stem cell update



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Stem Cell Update

Along with about 300 others, Sue and I attended a seminar
hosted by Upstate Medical Center designed to educate health care workers
and the public at large on the ethical issues surrounding embryonic stem
cell research.  I learned some interesting facts and was very pleased
to see that a large majority of the attendees support the
research.  

The first presenter, a scientist and macro-biologist, clarified the
critical differences between adult stem cells which are currently being
used for transplants and Human Embryonic Stem cells (HES).  Adult
stem cells are limited in their application because they are already too
far along in their developmental stage and therefore considered to be
"narrow spectrum."  HES, on the other hand are broad
spectrum and are believed to have a major wider application in therapeutic
treatments.

The second presenter was a practicing MD and she discussed the wide
range of diseases that could potentially benefit from the research. 
Everything from Alzheimer’s and diabetes to full organ regeneration was
discussed with its potential to someday spawn a whole new branch of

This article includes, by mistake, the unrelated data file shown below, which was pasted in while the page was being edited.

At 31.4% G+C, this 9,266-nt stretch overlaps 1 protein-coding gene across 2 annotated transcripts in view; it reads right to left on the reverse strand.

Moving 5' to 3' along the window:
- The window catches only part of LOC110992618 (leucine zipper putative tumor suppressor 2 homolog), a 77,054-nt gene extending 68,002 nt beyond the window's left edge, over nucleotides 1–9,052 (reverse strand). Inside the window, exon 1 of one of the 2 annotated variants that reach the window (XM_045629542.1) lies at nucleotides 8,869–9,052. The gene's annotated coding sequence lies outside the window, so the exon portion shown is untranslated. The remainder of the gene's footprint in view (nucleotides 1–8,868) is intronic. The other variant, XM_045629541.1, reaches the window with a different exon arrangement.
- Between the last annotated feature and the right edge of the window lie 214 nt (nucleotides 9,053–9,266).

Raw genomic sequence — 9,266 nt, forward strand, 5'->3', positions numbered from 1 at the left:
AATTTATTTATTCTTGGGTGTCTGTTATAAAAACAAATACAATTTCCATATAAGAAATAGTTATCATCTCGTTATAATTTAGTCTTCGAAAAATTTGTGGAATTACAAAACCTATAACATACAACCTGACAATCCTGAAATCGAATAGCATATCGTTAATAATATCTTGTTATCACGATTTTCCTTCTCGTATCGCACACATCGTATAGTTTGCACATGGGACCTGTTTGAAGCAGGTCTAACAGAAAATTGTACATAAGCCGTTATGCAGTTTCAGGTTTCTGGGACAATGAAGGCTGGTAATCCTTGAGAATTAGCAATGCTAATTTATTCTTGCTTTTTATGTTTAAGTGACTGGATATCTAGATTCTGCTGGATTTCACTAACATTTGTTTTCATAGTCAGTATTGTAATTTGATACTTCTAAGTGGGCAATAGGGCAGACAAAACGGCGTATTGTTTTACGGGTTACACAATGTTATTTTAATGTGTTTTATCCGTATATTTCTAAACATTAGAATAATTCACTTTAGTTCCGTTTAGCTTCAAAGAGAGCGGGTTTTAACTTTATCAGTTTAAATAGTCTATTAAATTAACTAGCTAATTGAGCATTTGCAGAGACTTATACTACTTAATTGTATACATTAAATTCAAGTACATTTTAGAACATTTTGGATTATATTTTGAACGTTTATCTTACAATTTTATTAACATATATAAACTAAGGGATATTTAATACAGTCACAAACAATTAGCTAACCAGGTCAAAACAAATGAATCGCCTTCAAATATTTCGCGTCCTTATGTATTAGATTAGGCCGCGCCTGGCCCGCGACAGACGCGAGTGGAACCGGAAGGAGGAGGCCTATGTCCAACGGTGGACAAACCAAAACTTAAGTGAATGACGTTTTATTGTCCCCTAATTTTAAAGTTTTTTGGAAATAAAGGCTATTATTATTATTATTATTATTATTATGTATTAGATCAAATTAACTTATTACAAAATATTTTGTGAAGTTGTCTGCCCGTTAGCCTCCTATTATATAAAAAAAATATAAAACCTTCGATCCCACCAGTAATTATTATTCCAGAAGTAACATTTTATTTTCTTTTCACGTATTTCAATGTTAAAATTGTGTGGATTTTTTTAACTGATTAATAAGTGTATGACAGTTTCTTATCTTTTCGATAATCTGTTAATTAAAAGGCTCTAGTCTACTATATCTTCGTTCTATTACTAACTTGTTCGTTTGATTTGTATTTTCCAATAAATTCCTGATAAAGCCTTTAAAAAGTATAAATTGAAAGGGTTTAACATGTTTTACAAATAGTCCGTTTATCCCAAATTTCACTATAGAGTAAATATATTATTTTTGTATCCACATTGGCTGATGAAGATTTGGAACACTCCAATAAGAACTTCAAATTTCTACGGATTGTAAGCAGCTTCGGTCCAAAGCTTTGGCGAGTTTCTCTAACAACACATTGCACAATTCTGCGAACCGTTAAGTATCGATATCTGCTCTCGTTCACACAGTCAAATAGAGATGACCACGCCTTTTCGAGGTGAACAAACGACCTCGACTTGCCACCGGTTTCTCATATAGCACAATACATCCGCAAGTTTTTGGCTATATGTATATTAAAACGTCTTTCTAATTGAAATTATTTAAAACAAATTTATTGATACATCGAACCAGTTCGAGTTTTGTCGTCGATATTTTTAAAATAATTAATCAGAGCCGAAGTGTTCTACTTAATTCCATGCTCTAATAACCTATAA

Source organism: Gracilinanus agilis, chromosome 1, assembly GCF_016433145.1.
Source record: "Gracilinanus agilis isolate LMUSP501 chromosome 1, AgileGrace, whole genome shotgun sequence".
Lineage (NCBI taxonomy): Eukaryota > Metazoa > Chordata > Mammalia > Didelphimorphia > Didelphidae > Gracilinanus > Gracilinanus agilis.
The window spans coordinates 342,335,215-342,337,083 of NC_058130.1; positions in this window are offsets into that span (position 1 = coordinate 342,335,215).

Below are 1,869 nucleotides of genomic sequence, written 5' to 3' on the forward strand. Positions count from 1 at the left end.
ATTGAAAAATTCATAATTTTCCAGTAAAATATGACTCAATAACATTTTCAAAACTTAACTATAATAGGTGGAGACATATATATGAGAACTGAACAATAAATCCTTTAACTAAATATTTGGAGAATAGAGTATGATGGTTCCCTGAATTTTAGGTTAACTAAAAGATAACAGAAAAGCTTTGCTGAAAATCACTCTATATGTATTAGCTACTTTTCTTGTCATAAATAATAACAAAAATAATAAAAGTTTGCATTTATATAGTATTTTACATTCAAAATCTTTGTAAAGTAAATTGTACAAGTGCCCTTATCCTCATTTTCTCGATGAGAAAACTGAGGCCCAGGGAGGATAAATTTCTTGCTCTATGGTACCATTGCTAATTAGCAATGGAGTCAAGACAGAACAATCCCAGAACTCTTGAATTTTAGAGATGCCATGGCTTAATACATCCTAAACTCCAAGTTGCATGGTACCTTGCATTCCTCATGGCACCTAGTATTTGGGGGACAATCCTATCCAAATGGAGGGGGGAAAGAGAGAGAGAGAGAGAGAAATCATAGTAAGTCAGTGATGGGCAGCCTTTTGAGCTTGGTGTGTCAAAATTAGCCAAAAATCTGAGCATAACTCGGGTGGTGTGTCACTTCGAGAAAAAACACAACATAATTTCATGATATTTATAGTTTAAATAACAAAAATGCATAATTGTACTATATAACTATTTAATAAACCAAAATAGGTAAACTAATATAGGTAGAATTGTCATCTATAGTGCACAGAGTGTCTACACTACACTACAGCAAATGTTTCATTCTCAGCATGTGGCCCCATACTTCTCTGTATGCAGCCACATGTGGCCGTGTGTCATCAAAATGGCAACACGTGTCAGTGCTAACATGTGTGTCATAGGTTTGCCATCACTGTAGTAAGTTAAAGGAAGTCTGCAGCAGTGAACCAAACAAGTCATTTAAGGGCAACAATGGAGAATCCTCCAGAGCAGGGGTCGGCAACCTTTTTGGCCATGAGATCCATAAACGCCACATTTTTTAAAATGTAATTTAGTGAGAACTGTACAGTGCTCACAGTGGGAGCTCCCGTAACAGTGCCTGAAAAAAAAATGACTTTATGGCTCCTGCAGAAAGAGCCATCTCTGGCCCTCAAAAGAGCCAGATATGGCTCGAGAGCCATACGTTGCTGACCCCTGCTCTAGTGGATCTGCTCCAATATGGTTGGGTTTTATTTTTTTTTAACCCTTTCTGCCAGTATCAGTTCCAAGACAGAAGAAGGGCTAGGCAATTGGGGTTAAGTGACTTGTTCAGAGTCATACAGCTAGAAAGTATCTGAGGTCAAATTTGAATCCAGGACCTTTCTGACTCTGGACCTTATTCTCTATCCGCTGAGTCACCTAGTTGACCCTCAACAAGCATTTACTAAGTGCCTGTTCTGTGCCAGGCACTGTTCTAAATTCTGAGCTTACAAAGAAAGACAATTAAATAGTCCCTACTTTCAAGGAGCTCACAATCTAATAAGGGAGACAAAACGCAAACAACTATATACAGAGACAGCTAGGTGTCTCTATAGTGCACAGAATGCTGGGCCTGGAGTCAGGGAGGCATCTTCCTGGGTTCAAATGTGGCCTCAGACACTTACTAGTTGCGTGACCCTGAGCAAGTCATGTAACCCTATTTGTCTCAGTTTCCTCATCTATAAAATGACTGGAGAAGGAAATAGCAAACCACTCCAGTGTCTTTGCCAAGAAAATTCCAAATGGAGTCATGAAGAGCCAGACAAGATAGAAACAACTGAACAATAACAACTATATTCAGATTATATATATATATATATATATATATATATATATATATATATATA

medicine called "Regenerative Medicine" whereby there may be
organs "manufactured" from stem cells and the potential to
implant stem cells with a mission to restore a damaged organ.  She
cautioned that much of this was a long ways off, but that HES research was
a critical link in moving towards these goals.

Others talked about the philosophical, political, moral and ethical
issues which was of limited interest to me.  The final presenter
indicated that in the end the HES research will likely continue due to
what he called complacency and the demand that success will bring.  I
hope he is right.  President Bush’s compromise ruling on HES was
considered to be a very limiting factor for the continuation of HES and
the consensus recommendation was to open the research up to include all
HES rather than the previous 61 stem cell lines now accepted. 

As a finale, the coordinator asked for a show of hands on how many
attendees believe President Bush should support full HES research and
nearly 90% of the attendees raised their hands. He was then careful to
point out that in our democratic society  with its complex set of
checks and balances  does not necessarily allow the majority opinion
to overwhelm a minority position.   For those of us over 100
million Americans who suffer from a disease that could benefit from the
research, I hope the President and others involved in the decision making
process listen to the majority and do the right thing! 

 


 



 
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